Tuesday, March 1, 2011

Mama weak, mama loved.

My children have a distorted view of me. For one thing, they don't mind when I sing. This is because they don't really know how bad I am, though I am pretty sure one son already has suspicions.

For the little ones at home with me every day, I am the biggest and best thing in their world. I am the Fixer of All Things Broken, the Filler of All Stomachs Empty, the Cleaner of All Things Dirty, the Finder of All Things Lost. I can extinguish conflicts with one hand, tickle away tears, and revive favorite toys with a mere battery, all while making yummy cupcakes. I am mom, and so, I am the Meeter of All Needs.


To be honest, I like thinking of myself this way too. I like to pretend I am strong, that I am one who is always giving and never has to receive anything from anyone. I might say that's not true, but I still try to live like it is.

For example, how often do I actually ask for help? I mean really ask, not hint, not attempt to project loud thoughts, not angrily imagine my husband can read my mind but chooses to ignore me, but ask with real words and humility? Can I admit, out loud, that I am not the Meeter of All Needs, but am myself poor and needy? Do I have to be at the end of my rope before I can say out loud what everyone else around me already knows-- that I cannot do it all?

If my kids (and I) were right about my superpowers, I would never find myself floored by a stomach bug or depression. I would never be out of patience or simply burned out. And yet, when these things happen, I am always surprised. I fight against weakness, and try to deny it, as if I really am supposed to be the Superhero that my kids think I am.

I remember her weakness, and mine:

Five to seven times each day my heart sank as I watched her suffer a seizure. Yet, so many other times, she would seem absolutely fine, life and health bursting out of her as if shed never been sick at all. See, she’s fine. No, she’s not. She’s really sick. Oh, come on, she’s really not that bad. Yes, she is. No, she isn’t. Back and forth I went in my head, my heart desperate and hopeful and grieving all at once.
            I tried to be strong, to put a wall around those thoughts and feelings, at least during the day when I was surrounded by my family. Yet the mere frequency of her seizures made that impossible. Somehow I had to find a way to function even with all these thoughts and feelings going on inside me. I had no idea how to do that.
***
            That weekend I got an email from my Aunt Julie. Like many other friends and family, she wrote to encourage us and promise prayers for the family. She gave me some heartfelt advice she had gained while raising her daughter with Down’s Syndrome. After sharing words of sympathy and encouragement, she ended her email saying, “People tell you to be strong—I say be weak and be loved.”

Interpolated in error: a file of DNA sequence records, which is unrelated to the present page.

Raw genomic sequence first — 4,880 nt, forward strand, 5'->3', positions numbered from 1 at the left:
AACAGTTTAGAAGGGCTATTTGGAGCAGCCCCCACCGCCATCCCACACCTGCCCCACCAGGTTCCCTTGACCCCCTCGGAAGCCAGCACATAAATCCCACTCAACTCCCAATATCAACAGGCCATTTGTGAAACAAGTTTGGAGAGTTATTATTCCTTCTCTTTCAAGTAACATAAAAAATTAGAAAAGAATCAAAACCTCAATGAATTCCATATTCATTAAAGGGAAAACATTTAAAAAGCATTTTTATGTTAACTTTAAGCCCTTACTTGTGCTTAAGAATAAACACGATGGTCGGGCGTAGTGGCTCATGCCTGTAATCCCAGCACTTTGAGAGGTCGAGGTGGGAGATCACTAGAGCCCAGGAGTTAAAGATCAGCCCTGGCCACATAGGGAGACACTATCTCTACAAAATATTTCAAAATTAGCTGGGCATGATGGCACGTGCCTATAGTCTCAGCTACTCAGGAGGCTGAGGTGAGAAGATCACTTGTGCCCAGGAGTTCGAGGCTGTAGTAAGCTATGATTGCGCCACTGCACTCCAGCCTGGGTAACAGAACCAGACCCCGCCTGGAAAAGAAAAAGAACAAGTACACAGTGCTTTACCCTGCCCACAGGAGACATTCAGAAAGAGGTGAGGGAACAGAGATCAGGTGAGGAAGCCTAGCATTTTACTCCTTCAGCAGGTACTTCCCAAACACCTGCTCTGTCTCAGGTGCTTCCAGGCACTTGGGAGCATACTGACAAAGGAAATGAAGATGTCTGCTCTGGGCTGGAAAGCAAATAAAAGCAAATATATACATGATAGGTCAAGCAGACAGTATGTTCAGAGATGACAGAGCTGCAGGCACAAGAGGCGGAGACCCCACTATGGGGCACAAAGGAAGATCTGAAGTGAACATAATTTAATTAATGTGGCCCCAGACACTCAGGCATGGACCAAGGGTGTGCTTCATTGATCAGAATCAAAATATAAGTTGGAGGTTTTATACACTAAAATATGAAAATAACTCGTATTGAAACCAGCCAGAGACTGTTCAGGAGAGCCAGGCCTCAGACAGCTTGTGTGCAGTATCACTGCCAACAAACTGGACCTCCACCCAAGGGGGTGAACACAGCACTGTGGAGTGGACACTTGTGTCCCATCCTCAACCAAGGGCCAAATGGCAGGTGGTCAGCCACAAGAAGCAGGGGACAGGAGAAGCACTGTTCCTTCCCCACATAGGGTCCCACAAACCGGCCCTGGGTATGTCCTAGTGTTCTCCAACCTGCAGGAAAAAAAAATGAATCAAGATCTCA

I sat at my computer and cried, finally giving myself permission to feel those awful feelings I had been trying to keep at bay. My heart poured out complaints and prayers to God, as I admitted I most certainly was not strong, as I wanted to be. Lord, I am weak, much too weak for this trial. If there is going to be any strength, it is going to have to come from You.
            Part of me wishes I could describe how I became superwoman from that point on, valiantly facing every obstacle and soldiering on with courage and strength until I found help for my dear daughter. No, I was still weak. My head and my heart still hurt. My problems did not disappear. But I was weak and loved. My aunts words reminded me of that important truth, and I sat at my computer, drenched in tears, and just rested in that word. Loved.






I am not, as my children imagine, all-sufficient, all-knowing, all-loving, and all-powerful. There is One who is, and I need Him just as badly as they do. How good it is to be loved by a God who cares for needy children.

But as for me, I am poor and needy;
may the Lord think of me.
You are my help and my deliverer;
you are my God, do not delay.
Psalm 40:17

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Do you find yourself surprised by weakness, too?
How does God's love help you through?

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New series coming soon:

If you've got it, flaunt it!
Our weakness, His strength.

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1 comment:

  1. What an encouragement. We do need to know the we can find strength in God and support from loved ones to have the chance to be weak and loved!

    ReplyDelete

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